23. 23. 23   Components of cover letter/email inquiry •  First paragraph: a thank you for the opportunity to apply, and a straightforward request with amount: “I am applying for an unrestricted artist’s grant of $750.” •  Body: a summary of project (a few sentences), and specific mention of one aspect of your project (think: motivation and funder interests) •  Closing: reasonable expression of interest and a one-sentence description of attachments or enclosures.
  24. 24. Exercise 4: motivation and funder interests Look  at  notes  from  dream  project  (exercise  2).   Consider  this  RFP  (Request  for  Proposals):   A  major,  internaFonal  ad  agency  has  a  new  office  in  Boston.   The  firm  wants  to  establish  its  presence  in  the  creaFve   community,  and  announces  a  project  that  “seeks  art  works   from  individual  arFsts  that  recognize  the  diversity  of  ciFzens   and  arFsts  in  the  Greater  Boston  area.”  Awards  are  up  to   $1,500  in  direct  support.   Discuss  with  your  neighbor  your  proposed  project  and  how   it  might  fit  with  the  call  for  new  work.   24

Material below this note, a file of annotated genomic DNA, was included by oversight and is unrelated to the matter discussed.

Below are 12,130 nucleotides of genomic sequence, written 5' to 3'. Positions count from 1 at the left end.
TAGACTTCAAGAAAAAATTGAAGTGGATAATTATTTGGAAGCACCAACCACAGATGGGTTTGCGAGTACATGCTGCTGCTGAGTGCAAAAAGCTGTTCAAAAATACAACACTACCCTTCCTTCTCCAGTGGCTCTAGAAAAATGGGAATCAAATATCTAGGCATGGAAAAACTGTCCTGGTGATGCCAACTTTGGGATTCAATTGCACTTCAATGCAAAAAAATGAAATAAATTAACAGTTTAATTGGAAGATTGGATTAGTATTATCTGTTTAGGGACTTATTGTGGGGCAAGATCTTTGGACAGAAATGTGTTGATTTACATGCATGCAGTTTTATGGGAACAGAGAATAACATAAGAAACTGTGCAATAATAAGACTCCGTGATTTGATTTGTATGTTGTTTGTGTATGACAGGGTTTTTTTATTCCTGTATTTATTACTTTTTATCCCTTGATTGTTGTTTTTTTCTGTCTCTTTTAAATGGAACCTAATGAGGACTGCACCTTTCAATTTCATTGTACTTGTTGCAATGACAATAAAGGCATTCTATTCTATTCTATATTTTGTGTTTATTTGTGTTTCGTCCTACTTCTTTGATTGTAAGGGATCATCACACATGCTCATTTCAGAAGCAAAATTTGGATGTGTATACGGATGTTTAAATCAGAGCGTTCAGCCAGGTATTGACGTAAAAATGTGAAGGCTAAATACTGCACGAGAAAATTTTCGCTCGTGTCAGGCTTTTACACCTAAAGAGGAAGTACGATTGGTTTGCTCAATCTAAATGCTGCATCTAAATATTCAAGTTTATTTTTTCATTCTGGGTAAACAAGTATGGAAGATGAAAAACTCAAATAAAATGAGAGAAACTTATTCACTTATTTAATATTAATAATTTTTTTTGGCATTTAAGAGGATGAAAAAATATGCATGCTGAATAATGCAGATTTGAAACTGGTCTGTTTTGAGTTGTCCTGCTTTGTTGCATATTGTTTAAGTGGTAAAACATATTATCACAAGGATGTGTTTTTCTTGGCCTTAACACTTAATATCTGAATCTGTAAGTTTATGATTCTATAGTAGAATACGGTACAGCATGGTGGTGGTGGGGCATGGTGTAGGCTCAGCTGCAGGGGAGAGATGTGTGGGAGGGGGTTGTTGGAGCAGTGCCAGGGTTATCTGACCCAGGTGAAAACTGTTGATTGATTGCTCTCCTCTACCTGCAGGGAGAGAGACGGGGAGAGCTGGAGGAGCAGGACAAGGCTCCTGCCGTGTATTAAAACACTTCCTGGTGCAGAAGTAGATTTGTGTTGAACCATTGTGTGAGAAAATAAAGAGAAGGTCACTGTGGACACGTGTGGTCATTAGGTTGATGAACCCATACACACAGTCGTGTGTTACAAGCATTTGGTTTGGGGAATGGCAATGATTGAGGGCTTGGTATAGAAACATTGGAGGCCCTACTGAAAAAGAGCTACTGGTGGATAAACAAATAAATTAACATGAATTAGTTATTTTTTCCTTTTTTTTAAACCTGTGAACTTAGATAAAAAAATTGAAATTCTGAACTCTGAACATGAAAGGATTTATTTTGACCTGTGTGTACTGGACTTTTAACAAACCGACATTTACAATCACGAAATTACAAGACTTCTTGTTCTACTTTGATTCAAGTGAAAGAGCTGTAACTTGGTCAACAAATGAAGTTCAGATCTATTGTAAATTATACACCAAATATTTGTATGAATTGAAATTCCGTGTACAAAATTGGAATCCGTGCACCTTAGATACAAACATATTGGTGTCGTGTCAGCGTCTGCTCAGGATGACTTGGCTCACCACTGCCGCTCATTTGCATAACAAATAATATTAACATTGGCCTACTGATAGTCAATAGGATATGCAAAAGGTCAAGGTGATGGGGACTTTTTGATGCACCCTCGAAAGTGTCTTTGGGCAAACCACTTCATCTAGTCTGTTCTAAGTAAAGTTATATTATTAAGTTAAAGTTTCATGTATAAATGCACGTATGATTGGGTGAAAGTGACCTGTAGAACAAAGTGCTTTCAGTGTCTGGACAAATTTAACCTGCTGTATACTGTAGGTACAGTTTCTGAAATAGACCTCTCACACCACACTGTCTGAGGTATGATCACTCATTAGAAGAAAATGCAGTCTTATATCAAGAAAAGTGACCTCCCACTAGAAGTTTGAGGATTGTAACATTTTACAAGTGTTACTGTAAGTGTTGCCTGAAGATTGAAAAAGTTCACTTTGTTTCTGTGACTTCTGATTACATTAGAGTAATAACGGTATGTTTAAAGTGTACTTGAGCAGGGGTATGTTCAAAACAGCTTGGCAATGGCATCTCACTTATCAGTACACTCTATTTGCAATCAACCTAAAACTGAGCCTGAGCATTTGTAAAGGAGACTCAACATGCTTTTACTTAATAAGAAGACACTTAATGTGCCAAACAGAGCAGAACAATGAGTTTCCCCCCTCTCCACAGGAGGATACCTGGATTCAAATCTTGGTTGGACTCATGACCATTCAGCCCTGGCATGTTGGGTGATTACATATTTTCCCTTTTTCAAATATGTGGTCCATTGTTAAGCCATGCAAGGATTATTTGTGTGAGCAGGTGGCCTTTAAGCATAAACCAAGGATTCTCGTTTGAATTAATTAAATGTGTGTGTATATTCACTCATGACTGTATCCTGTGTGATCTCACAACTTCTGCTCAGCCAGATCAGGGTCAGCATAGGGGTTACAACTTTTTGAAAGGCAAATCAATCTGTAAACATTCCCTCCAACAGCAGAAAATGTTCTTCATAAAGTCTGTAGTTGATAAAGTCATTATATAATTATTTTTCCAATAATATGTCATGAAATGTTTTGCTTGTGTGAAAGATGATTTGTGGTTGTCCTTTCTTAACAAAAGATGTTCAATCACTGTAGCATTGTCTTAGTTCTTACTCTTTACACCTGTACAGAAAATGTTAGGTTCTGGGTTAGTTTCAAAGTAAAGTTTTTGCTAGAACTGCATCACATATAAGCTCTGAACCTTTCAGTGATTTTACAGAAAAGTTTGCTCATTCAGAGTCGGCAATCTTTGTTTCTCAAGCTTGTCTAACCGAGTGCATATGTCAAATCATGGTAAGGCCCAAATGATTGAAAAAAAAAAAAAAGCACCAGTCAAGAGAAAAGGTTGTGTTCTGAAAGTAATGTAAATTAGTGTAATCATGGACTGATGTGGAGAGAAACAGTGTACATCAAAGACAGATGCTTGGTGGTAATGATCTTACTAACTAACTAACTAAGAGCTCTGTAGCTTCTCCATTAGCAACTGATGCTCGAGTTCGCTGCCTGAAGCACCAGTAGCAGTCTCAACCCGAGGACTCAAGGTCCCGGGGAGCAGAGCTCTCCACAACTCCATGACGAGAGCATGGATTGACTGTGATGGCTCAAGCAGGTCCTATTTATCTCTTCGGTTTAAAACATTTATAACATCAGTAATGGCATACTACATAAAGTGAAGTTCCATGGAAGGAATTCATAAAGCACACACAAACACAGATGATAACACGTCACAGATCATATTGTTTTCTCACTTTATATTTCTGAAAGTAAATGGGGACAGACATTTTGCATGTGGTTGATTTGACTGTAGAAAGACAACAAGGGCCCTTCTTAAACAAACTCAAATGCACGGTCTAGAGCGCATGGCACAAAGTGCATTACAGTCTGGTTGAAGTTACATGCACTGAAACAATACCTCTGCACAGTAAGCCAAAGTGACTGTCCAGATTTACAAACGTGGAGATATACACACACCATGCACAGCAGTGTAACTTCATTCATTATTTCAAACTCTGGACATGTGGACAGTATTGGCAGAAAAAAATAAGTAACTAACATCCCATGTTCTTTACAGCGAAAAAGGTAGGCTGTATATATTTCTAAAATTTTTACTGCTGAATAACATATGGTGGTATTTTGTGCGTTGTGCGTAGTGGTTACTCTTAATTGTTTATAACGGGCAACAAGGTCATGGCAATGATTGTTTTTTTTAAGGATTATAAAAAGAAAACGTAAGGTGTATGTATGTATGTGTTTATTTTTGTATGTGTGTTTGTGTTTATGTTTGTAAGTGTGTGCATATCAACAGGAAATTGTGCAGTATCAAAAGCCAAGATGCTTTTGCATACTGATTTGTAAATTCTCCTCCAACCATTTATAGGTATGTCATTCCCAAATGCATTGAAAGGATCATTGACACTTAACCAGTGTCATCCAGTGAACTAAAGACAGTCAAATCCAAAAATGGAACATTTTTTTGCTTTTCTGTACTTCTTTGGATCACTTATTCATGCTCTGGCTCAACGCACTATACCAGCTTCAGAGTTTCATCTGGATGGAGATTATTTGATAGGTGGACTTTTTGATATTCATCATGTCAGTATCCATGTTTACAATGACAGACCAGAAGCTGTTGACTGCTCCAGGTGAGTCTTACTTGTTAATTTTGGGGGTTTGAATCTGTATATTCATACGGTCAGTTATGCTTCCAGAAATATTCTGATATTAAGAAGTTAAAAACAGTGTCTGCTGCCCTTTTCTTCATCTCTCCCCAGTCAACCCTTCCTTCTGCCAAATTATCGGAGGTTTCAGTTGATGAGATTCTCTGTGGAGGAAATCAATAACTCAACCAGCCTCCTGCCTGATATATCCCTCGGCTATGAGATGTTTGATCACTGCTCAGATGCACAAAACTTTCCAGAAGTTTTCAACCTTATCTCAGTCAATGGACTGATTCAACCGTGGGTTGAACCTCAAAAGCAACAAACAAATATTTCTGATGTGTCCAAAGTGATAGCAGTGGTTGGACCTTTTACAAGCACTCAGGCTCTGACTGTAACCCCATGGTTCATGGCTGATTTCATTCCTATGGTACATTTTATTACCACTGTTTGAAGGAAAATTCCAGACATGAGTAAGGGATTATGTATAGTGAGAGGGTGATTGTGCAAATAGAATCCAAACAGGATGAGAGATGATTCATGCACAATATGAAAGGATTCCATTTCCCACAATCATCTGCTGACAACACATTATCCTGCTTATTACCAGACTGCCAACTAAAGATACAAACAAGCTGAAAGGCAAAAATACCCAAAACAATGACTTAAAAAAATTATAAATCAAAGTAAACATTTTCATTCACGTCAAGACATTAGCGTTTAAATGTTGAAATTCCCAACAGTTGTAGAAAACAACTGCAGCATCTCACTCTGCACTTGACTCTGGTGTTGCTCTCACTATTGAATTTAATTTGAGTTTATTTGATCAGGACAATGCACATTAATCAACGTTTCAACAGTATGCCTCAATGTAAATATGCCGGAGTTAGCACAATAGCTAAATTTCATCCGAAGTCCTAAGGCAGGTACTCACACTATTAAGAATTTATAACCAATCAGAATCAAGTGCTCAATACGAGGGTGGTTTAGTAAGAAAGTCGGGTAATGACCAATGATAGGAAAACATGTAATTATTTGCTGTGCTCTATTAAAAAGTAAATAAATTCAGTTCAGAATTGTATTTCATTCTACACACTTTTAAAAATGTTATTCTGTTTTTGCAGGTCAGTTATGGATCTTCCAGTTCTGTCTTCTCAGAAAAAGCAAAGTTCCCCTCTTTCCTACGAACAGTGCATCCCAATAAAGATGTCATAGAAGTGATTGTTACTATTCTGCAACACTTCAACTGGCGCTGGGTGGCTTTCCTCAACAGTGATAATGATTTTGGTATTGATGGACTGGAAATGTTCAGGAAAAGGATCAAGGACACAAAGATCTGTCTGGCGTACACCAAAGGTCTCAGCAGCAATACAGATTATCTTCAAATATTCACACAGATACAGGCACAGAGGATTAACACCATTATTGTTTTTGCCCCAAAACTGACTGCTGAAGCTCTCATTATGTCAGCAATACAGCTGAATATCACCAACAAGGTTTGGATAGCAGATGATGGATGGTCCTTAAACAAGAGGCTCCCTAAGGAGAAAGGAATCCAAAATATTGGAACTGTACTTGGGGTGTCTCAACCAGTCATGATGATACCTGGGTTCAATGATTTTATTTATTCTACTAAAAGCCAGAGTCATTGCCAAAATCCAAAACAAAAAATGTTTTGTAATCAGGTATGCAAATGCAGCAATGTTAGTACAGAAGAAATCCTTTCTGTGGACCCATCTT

25. 25. 25   Final words on process •  Do your research; know what’s out there. •  Evaluate potential funders for good fit with your work. •  Prepare budget and description that makes the case for your work. •  Seek feedback and help from friends and mentors. •  Revise budget and description. •  Emerging artists: start small, get feet wet. •  Persist.
  26. 26. 26   Additional resources •  Artist Grant Proposal Writing Handbook (online), First Peoples Cultural Council FPCC_Grant_Writing_Handbook.pdf •  Artist’s Guide to Grant Writing: How to Find Funds and Write Foolproof Proposals for the Visual, Literary, and Performing Artist (print, $16.99), by Gigi Rosenberg, 2010 •  Funding for Individual Artists (online), Grant Space, Foundation Center •  Grants for Individuals: Arts (online), MSU Libraries •  Proposal Writing (online), San Francisco Art Institute
  27. 27. 27   Acknowledgements Alexander Chee Kathryn DeMarco Ted Harris Ian Kennelly Tim Murdoch Lowry Pei Leslie Sills Madelyn Smoak “Both Hands Clapping,” via Brandulariy, 2012